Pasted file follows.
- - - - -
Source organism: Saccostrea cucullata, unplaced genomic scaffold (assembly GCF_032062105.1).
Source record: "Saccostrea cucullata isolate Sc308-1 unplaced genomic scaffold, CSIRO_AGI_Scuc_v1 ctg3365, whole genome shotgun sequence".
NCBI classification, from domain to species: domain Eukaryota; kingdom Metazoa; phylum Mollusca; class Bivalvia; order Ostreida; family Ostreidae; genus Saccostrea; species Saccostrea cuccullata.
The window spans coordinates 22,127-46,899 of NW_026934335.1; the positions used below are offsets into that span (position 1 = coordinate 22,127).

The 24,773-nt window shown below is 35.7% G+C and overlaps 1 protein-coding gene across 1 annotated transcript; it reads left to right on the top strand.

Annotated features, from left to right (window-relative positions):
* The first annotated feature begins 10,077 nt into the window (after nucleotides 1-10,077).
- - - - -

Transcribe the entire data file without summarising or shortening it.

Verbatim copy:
Source organism: Saccostrea cucullata, unplaced genomic scaffold (assembly GCF_032062105.1).
Source record: "Saccostrea cucullata isolate Sc308-1 unplaced genomic scaffold, CSIRO_AGI_Scuc_v1 ctg3365, whole genome shotgun sequence".
NCBI classification, from domain to species: domain Eukaryota; kingdom Metazoa; phylum Mollusca; class Bivalvia; order Ostreida; family Ostreidae; genus Saccostrea; species Saccostrea cuccullata.
The window spans coordinates 22,127-46,899 of NW_026934335.1; the positions used below are offsets into that span (position 1 = coordinate 22,127).

The 24,773-nt window shown below is 35.7% G+C and overlaps 1 protein-coding gene across 1 annotated transcript; it reads left to right on the top strand.

Annotated features, from left to right (window-relative positions):
* The first annotated feature begins 10,077 nt into the window (after nucleotides 1-10,077).